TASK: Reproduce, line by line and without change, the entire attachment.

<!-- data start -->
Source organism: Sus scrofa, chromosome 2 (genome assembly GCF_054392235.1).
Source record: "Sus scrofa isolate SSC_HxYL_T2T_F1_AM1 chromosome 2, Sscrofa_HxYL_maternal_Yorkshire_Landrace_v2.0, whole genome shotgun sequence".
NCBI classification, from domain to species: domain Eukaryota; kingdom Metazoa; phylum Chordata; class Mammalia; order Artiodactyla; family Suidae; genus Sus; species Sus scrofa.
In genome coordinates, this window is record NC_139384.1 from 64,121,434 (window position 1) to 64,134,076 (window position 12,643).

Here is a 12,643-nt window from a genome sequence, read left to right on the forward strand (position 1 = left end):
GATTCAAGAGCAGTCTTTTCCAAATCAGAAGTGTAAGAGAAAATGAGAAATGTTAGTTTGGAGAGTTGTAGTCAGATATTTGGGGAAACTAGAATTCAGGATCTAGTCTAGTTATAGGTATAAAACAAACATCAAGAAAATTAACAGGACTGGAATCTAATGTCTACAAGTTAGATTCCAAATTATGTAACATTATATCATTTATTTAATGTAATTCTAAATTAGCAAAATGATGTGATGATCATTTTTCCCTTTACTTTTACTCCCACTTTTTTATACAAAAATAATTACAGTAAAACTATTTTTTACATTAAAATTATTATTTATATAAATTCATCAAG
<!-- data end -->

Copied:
Source organism: Sus scrofa, chromosome 2 (genome assembly GCF_054392235.1).
Source record: "Sus scrofa isolate SSC_HxYL_T2T_F1_AM1 chromosome 2, Sscrofa_HxYL_maternal_Yorkshire_Landrace_v2.0, whole genome shotgun sequence".
NCBI classification, from domain to species: domain Eukaryota; kingdom Metazoa; phylum Chordata; class Mammalia; order Artiodactyla; family Suidae; genus Sus; species Sus scrofa.
In genome coordinates, this window is record NC_139384.1 from 64,121,434 (window position 1) to 64,134,076 (window position 12,643).

Here is a 12,643-nt window from a genome sequence, read left to right on the forward strand (position 1 = left end):
GATTCAAGAGCAGTCTTTTCCAAATCAGAAGTGTAAGAGAAAATGAGAAATGTTAGTTTGGAGAGTTGTAGTCAGATATTTGGGGAAACTAGAATTCAGGATCTAGTCTAGTTATAGGTATAAAACAAACATCAAGAAAATTAACAGGACTGGAATCTAATGTCTACAAGTTAGATTCCAAATTATGTAACATTATATCATTTATTTAATGTAATTCTAAATTAGCAAAATGATGTGATGATCATTTTTCCCTTTACTTTTACTCCCACTTTTTTATACAAAAATAATTACAGTAAAACTATTTTTTACATTAAAATTATTATTTATATAAATTCATCAAG